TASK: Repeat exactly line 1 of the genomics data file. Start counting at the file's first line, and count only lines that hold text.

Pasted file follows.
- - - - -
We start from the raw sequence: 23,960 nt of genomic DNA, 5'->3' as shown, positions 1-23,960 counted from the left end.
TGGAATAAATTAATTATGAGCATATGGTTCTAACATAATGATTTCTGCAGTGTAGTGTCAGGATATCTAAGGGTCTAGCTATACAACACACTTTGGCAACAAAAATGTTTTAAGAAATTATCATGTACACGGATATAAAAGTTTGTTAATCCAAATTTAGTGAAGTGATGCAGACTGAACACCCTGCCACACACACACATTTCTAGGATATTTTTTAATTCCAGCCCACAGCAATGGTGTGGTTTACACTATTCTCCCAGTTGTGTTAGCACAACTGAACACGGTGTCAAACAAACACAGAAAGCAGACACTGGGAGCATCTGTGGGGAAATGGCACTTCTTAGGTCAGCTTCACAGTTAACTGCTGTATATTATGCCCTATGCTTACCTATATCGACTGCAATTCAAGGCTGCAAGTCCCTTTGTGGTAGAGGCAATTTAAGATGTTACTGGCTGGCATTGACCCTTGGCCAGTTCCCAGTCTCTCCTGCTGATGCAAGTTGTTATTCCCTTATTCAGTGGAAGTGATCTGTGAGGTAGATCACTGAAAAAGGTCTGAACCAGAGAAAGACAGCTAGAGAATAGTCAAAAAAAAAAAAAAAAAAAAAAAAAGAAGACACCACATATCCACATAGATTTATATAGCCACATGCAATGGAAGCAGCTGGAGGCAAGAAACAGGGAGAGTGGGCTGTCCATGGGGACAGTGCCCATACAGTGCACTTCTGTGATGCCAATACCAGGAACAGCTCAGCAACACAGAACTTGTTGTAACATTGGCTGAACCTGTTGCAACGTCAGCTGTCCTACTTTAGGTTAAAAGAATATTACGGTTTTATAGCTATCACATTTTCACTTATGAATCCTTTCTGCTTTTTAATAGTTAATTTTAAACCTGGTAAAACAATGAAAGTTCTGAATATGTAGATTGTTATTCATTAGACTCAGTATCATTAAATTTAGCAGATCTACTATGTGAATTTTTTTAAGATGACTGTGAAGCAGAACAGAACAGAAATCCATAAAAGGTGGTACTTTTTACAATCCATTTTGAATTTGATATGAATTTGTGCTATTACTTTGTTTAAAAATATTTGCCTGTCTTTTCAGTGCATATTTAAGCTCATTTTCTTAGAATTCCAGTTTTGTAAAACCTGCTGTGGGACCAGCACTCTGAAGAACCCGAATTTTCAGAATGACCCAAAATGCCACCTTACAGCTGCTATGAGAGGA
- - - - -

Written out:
We start from the raw sequence: 23,960 nt of genomic DNA, 5'->3' as shown, positions 1-23,960 counted from the left end.